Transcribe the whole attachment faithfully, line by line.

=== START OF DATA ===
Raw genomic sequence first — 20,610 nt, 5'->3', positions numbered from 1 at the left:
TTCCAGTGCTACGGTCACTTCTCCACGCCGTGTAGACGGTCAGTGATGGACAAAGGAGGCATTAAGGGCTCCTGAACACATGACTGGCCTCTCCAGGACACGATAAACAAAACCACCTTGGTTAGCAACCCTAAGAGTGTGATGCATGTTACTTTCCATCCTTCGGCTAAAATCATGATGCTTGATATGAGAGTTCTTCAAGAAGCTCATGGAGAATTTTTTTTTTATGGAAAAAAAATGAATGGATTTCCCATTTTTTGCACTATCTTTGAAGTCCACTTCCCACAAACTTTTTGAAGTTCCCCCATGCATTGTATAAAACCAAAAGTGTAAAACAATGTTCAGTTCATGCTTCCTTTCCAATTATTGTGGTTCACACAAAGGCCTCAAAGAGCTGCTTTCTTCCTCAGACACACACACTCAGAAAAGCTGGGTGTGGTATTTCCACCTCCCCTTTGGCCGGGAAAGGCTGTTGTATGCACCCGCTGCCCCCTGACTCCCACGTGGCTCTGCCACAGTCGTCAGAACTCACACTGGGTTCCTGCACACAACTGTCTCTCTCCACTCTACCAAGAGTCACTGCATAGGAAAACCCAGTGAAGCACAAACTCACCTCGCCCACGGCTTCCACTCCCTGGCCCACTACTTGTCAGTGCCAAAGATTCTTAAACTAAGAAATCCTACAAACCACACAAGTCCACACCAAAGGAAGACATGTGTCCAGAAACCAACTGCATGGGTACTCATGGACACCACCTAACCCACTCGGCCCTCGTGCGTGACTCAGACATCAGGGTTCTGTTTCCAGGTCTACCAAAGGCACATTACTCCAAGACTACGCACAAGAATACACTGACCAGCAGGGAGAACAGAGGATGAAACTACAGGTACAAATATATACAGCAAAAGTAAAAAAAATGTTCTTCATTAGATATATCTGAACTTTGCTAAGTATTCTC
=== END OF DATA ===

Raw genomic sequence first — 20,610 nt, 5'->3', positions numbered from 1 at the left:
TTCCAGTGCTACGGTCACTTCTCCACGCCGTGTAGACGGTCAGTGATGGACAAAGGAGGCATTAAGGGCTCCTGAACACATGACTGGCCTCTCCAGGACACGATAAACAAAACCACCTTGGTTAGCAACCCTAAGAGTGTGATGCATGTTACTTTCCATCCTTCGGCTAAAATCATGATGCTTGATATGAGAGTTCTTCAAGAAGCTCATGGAGAATTTTTTTTTTATGGAAAAAAAATGAATGGATTTCCCATTTTTTGCACTATCTTTGAAGTCCACTTCCCACAAACTTTTTGAAGTTCCCCCATGCATTGTATAAAACCAAAAGTGTAAAACAATGTTCAGTTCATGCTTCCTTTCCAATTATTGTGGTTCACACAAAGGCCTCAAAGAGCTGCTTTCTTCCTCAGACACACACACTCAGAAAAGCTGGGTGTGGTATTTCCACCTCCCCTTTGGCCGGGAAAGGCTGTTGTATGCACCCGCTGCCCCCTGACTCCCACGTGGCTCTGCCACAGTCGTCAGAACTCACACTGGGTTCCTGCACACAACTGTCTCTCTCCACTCTACCAAGAGTCACTGCATAGGAAAACCCAGTGAAGCACAAACTCACCTCGCCCACGGCTTCCACTCCCTGGCCCACTACTTGTCAGTGCCAAAGATTCTTAAACTAAGAAATCCTACAAACCACACAAGTCCACACCAAAGGAAGACATGTGTCCAGAAACCAACTGCATGGGTACTCATGGACACCACCTAACCCACTCGGCCCTCGTGCGTGACTCAGACATCAGGGTTCTGTTTCCAGGTCTACCAAAGGCACATTACTCCAAGACTACGCACAAGAATACACTGACCAGCAGGGAGAACAGAGGATGAAACTACAGGTACAAATATATACAGCAAAAGTAAAAAAAATGTTCTTCATTAGATATATCTGAACTTTGCTAAGTATTCTC